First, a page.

Summerland – Film Review

Summerland – Film Review
by Fran Winston

Directed by: Jessica Swale
Starring: Gemma Arterton, Gugu Mbatha-Raw, Lucas Bond, Dixie Egerickx, Siân Phillips, Penelope Wilton, Tom Courtenay

In cinemas July 31st

The title of this movie might sound cheery but it, in fact, refers to a pagan “heaven”. However, the characters in this movie are far from living in any sort of heaven given that we meet them in the midst of WWII with rationing and blackouts in full flow.

While everyone is doing their bit for the war effort, reclusive and independent writer Alice (Arterton) is almost oblivious to the world around her and her brusque manner doesn’t really endear her to her neighbours. Her social bubble is burst when she finds herself appointed the guardian of a young evacuee Frank (Bond) who has been sent to the coast to escape the bombings in London. Horrified at this disruption to her life she demands that he be re-homed elsewhere but his cheeky and inquisitive manner soon wins her over and causes her to reflect on her lost love, Vera (Mbatha-Raw).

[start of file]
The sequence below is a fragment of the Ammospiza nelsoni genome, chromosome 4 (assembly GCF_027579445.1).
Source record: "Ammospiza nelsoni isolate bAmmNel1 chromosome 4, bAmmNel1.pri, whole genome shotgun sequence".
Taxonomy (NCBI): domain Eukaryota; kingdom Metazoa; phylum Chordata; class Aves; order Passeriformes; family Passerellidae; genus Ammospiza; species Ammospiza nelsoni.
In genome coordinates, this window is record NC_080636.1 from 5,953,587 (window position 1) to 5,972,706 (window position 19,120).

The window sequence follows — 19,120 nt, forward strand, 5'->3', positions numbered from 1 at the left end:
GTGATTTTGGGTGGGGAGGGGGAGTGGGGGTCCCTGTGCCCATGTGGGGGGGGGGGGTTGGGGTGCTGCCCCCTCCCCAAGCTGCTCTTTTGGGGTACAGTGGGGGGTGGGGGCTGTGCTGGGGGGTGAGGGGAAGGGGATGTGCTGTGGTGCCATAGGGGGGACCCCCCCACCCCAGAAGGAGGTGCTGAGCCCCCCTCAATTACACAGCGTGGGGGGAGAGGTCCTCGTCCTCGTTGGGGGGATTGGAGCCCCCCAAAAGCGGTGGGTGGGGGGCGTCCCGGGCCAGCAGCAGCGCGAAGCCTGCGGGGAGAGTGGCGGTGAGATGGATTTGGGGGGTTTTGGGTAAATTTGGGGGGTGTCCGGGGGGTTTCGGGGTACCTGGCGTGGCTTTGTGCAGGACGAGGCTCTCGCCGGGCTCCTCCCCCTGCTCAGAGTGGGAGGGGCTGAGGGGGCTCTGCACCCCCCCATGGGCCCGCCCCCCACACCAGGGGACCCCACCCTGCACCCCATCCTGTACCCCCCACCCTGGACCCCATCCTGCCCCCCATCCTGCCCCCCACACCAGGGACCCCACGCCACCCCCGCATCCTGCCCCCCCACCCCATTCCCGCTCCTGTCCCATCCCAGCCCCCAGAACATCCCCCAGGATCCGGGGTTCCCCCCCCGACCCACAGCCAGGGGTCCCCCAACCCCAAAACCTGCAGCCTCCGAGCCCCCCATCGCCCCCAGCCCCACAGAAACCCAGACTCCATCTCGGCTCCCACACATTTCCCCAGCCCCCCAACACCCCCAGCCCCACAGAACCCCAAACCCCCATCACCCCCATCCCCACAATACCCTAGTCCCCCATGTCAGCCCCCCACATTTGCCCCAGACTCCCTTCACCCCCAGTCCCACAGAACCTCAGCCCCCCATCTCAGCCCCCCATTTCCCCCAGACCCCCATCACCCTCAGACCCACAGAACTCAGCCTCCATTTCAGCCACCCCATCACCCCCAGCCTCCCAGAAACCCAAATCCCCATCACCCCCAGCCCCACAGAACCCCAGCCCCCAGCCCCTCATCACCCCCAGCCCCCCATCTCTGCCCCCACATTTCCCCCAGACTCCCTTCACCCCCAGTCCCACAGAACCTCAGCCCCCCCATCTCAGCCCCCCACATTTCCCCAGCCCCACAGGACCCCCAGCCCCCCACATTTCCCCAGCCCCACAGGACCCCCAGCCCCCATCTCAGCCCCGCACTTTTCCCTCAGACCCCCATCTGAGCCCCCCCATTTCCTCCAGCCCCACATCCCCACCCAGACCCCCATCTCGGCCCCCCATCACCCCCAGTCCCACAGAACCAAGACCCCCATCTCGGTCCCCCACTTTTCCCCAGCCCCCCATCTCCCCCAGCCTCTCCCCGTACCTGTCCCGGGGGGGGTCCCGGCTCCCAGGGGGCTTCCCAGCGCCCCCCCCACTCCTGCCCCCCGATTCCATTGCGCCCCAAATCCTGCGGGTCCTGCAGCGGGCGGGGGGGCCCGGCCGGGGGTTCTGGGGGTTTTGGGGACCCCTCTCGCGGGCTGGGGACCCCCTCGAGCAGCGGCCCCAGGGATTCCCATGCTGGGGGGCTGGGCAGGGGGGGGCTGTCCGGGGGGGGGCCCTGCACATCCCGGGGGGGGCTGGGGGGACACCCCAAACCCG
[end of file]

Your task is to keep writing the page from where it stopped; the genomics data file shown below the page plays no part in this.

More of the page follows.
While on the surface, this looks like a gentle English drama it manages to deal with many serious issues, such as racial diversity and LGBTQ rights, in a refreshing way. Alice’s sexuality is dealt with sensitively rather than sensationally. Quite often relationships like the one shown here are presented almost as titillation but with a female director at the helm that is (thankfully) stripped away.

Arterton gives a fantastic performance that is both subtle and intense. She resists the urge to overplay Alice’s hurt and anger and instead presents it as something simmering that could explode at any moment which is far more effective. The relationship between Alice and Bond is quite heartwarming and Bond brings a depth to his performance that belies his years – particularly in the heavier scenes.

The emotional turmoil of the characters and the war is juxtaposed by the beautiful cinematography. This is visually stunning and the coastal shots are particularly breathtaking. The U.K. tourist board could do worse than use this as an advertisement for staycations.

This has surprisingly more depth than you initially expect and the gentleness and beauty of it only serves to enhance the impact of the story. It’s the kind of film that takes you on a journey that you don’t even realise you’ve been on until after it ends. It is satisfying rather than entertaining and a really lovely watch.

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